I had to add a supply valve for my refrigerator in my house. It's my first time working with pex. I added some Pex B to my existing Viega cold water line and used copper crimp rings with the appropriate tool. All of my crimps were checked with a go/nogo gauge.

My concern is that one of the crimps (the bottom one) is slightly off centered from the front as you can see from the image. I have no leaks in the system and it's working great so far, but I was curious if it warrants a re-crimp or if it will hold just fine if it's holding now.

I'd prefer to not have to re-crimp it, because there's only so much extra pex pipe under there and I'd prefer to not add too much complexity by adding another coupling to put some new line in and re-crimp the tee.

  • My crimper came with a tool to test the rings were properly crimped. The tool should be successful at all angles, I believe Commented Feb 10, 2023 at 2:56
  • A side note, did your fridge manufacturer ask for a water filter and pressure reducer valve of some sort? Commented Feb 10, 2023 at 3:21

3 Answers 3


Your crimp ring looks good to me as well. It takes a lot of crooked to make a pex fitting leak. I've only managed a leaking pex fitting once, but I'd say if you're more than about 10 degrees off, you risk leaking.

However, for future reference, when I'm working in tight spaces where I'm concerned I might cause a leak, I use sharkbite fittings. While they are expensive, they are easy to add on and do not need a crimp tool. Sometimes it is difficult to get these large crimpers in small spaces and crimp straight. The cost of the fitting is well worth it if you prevent a leak.


I feel that rings fit generally pretty snugly on the pipes, if you managed to crimp it and it satisfies the following conditions, then it should be good:

  1. Sharkbite crimp ring instructions state that assuming the pex pipe is well seated around the pex fitting, the distance between the edge of the crimp ring and the edge of the pex pipe should lie between 1/8" and 1/4".

    (the end goal there being that the ring should cover the area spanned by the two middle barbs on the pex brass fitting). As the comments mention, it's also better if it's done squarely to the pipe, but there is room for "angular" error.

  2. Passes the go/no-go gauge to make sure it's crimped enough. This will ensure that the crimp ring applies enough compression to the pipe. The ring will cause the pipe to deform around these barbs on the fitting.

  3. Doesn't leak.

PEX is generally forgiving, and if there's no leak now, there may not be ever a leak. I'm not a plumber though, I only have a few pex projects I've done. I say this also because just from looking at your pictures, I can't even tell which one is supposed to be the one that's askew -- so it doesn't look that bad.

If you're still uncomfortable, I can suggest a few more options:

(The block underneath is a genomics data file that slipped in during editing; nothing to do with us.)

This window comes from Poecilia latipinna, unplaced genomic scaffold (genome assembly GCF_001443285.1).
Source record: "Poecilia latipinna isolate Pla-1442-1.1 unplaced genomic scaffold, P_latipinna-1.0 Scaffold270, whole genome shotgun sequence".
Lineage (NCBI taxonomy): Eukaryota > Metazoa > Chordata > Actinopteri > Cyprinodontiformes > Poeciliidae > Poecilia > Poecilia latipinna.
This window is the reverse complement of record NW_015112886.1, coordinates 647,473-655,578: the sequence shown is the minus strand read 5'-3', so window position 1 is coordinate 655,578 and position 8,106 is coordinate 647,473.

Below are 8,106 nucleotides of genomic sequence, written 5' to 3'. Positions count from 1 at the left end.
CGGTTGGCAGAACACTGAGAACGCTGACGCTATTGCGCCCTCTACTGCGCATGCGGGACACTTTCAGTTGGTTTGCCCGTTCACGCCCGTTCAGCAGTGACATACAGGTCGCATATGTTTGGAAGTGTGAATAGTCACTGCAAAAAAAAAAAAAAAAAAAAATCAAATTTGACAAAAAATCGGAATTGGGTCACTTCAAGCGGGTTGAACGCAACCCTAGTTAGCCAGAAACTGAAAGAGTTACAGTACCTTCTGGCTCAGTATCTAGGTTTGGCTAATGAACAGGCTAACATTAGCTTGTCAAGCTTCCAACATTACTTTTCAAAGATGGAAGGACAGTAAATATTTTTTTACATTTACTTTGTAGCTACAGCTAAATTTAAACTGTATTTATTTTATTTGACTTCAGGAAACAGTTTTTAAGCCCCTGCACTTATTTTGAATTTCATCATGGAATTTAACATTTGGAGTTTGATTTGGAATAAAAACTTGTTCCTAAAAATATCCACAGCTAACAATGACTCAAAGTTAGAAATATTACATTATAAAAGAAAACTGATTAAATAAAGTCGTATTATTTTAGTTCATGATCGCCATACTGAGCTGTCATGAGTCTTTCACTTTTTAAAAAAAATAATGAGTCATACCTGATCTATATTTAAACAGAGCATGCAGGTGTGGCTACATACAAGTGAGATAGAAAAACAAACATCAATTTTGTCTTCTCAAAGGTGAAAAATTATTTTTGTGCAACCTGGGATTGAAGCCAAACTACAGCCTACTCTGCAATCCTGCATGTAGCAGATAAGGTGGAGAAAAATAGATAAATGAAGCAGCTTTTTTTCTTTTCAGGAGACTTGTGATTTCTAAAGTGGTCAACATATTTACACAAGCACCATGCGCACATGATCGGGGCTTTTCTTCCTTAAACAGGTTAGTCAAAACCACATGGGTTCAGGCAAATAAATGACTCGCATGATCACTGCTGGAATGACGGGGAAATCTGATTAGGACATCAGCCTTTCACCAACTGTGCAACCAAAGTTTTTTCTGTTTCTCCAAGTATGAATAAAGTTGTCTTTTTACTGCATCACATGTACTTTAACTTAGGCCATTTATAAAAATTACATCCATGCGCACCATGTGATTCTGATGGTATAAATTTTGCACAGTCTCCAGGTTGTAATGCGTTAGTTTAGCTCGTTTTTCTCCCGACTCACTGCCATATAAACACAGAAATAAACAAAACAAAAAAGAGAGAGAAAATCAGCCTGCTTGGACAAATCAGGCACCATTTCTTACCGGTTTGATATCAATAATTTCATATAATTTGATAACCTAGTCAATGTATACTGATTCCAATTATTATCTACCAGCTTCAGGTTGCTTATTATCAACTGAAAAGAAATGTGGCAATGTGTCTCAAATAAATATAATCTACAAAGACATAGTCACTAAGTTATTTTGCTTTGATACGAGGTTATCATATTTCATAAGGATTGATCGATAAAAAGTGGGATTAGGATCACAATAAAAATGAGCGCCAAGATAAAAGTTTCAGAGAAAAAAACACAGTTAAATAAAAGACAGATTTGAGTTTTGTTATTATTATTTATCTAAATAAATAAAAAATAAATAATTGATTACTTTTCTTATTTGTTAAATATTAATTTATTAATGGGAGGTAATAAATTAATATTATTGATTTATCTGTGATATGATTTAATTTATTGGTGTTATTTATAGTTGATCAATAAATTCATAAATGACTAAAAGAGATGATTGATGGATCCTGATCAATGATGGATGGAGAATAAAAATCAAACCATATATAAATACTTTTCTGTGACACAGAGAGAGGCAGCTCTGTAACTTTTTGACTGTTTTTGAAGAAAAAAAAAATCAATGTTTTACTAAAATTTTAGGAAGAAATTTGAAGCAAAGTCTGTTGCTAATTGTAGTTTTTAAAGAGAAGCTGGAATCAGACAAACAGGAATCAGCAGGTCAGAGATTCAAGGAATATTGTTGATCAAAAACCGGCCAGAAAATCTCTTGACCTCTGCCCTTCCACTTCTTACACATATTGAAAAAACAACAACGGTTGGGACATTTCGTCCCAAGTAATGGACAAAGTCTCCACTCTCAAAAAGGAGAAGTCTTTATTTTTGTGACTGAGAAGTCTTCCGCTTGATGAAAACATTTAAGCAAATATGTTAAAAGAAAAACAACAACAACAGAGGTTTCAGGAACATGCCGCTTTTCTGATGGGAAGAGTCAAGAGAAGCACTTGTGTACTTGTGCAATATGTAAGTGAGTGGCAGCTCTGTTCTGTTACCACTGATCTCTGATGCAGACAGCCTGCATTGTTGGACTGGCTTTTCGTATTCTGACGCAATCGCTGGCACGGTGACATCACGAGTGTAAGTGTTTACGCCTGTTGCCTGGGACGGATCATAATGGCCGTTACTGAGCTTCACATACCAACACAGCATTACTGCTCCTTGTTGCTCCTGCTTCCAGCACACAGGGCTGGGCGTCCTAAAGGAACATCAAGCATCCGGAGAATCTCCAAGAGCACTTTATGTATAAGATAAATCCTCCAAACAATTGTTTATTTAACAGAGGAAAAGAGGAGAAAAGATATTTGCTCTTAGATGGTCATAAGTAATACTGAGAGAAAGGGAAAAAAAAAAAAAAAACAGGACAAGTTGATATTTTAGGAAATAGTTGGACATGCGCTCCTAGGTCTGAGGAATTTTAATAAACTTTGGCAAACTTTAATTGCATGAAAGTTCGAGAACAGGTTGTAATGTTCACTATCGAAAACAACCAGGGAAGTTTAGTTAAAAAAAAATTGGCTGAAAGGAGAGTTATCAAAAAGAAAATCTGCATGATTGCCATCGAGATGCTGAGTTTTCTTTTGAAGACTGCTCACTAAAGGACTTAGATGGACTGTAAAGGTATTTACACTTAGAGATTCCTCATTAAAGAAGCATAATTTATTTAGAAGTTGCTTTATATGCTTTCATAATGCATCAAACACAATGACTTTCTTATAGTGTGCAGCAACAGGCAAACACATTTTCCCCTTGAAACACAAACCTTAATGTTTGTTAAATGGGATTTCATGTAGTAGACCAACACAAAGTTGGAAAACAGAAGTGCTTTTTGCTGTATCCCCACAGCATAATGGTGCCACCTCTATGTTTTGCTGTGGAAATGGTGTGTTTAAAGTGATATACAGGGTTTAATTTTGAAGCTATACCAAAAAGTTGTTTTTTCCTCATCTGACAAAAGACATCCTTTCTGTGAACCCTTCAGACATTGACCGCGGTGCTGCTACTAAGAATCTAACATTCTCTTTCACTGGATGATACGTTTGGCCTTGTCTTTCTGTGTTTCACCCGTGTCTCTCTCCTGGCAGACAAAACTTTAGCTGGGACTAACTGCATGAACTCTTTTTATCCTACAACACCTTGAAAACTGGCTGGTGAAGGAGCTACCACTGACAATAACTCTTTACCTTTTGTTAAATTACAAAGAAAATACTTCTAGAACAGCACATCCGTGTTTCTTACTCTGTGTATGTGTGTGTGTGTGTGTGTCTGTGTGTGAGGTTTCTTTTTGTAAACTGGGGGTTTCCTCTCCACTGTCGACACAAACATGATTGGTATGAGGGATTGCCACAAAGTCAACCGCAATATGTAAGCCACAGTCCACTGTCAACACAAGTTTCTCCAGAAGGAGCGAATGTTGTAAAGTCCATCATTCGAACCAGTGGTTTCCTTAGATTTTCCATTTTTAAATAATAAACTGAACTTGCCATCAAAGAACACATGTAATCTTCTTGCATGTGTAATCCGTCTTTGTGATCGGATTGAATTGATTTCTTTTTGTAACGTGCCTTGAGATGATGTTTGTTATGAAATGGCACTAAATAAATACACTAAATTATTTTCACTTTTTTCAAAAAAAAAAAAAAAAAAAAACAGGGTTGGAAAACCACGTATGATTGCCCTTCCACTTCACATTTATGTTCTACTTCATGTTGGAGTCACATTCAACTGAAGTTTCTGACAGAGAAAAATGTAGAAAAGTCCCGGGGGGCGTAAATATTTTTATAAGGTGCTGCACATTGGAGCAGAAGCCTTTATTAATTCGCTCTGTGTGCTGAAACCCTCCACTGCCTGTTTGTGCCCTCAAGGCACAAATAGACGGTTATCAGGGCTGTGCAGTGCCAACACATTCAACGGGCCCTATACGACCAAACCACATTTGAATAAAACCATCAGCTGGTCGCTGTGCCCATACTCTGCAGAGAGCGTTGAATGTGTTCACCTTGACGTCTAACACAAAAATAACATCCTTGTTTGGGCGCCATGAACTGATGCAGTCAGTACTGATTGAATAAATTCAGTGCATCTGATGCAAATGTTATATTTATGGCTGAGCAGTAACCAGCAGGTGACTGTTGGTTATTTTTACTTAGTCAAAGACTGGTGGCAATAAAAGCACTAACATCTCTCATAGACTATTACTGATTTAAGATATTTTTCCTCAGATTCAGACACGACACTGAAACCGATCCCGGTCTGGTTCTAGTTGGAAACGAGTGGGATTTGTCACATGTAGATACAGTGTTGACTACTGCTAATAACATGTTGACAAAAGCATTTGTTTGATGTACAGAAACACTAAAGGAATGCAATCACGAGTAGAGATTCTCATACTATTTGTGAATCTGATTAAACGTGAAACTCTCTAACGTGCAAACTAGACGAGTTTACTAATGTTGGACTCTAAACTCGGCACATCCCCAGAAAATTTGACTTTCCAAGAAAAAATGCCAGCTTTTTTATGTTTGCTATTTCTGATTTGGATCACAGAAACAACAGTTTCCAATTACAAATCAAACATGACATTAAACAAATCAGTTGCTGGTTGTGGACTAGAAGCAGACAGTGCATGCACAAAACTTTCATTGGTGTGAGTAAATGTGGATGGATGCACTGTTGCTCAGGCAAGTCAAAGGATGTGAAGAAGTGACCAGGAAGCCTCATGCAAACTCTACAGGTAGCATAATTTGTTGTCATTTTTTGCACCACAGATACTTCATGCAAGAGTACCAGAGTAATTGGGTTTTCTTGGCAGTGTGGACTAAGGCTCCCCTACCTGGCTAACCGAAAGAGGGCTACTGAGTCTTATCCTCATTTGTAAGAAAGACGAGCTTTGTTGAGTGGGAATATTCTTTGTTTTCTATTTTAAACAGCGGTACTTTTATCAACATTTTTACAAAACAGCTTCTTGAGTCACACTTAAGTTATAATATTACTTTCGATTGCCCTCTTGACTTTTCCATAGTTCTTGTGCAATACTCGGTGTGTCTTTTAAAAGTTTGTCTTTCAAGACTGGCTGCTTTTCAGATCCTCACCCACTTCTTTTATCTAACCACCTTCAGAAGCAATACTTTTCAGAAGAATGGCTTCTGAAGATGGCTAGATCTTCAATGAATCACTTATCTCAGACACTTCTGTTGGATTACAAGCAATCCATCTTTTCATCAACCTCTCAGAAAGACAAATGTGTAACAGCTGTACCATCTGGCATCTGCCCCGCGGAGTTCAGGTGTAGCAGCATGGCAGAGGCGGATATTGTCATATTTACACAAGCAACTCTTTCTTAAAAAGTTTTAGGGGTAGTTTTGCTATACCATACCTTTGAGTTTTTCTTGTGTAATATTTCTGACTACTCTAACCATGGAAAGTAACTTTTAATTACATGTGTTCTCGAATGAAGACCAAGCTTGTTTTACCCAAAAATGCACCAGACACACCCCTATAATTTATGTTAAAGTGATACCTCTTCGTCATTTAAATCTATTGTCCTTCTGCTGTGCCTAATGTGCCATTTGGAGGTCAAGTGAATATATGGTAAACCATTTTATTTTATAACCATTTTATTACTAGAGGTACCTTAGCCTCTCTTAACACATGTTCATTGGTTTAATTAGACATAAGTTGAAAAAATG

• You can replace a section of pex between two fittings by cutting the ring and reusing the brass fitting, and you wouldn't have to redo any other connections. Search for "Crimp ring removal tool". The overall length of the pipe wouldn't change, but you may need to insert another straight coupling if this connection is far away from the next one.

  • This looks like it's under a sink. It's a good idea to have a water leak detector. It works a bit like a fire alarm. There's a long-lasting battery, and when water splashes on it, it yells. Sometimes you get a home insurance discount when you add those to your house.

  • Adding one more element on the way to the 1 or 2 fixtures shouldn't cause a noticeable difference in pressure, if that was a concern. The openings in the valves for the tap or the valves on a dishwasher are typically smaller than the size of the smallest diameter fitting along the 1/2" pex tubing.

This video is interesting: https://youtu.be/92x9z6uQbV4

You'll see a bunch of passing / non-passing crimp examples.

In the future

Rings have a tendency to crimp out of square with the pipe if they're oval, because it creates play along one axis. I experience this the most when I add rings to a pipe that is vertical (plumb), because I'll have to finger-pinch them a bit so they stay in place until I get the crimping tool over them (it's a two hander tool).

I'd recommend to pinch them as little as possible, or to toss out the rings that aren't initially (perfectly) circular, if you have plenty of spares to go around. After doing it for a while, it becomes second nature, and you can compensate a bit more for uneven rings.

  • 1
    "the distance between the edge of the crimp ring and the edge of the pex pipe should lie between 1/8" and 1/4"." But, that still implies that it should be square to the fitting, not varying from 1/8 to 1/4" from the edge as a crooked ring would be.
    – FreeMan
    Commented Feb 10, 2023 at 18:47
  • true. It seems better to have a ring that sits square at 1/8" all around, rather than have a crooked ring at 1/8" on one side, and 3/16" at the opposite end. But that's not been mentioned explicitly in any of the instructions I've seen -- the pictures say to use the crimper perpendicularly to the pipe (90degree), but no tolerances are mentioned. I'd have to contact the ring manufacturer. I think both would pass the test.
    – init_js
    Commented Feb 18, 2023 at 4:37

As long as the crimp ring is correctly positioned over the brass barbs, you should be fine with it slightly crooked like that.

I don't have a source to back that up though, so maybe I shouldn't have answered.

  • i agree with , Mr Dotes not the worst crimp i have seen. If it was plastic tee maybe. You used a good fitting.
    – user101687
    Commented Jun 25, 2019 at 18:25

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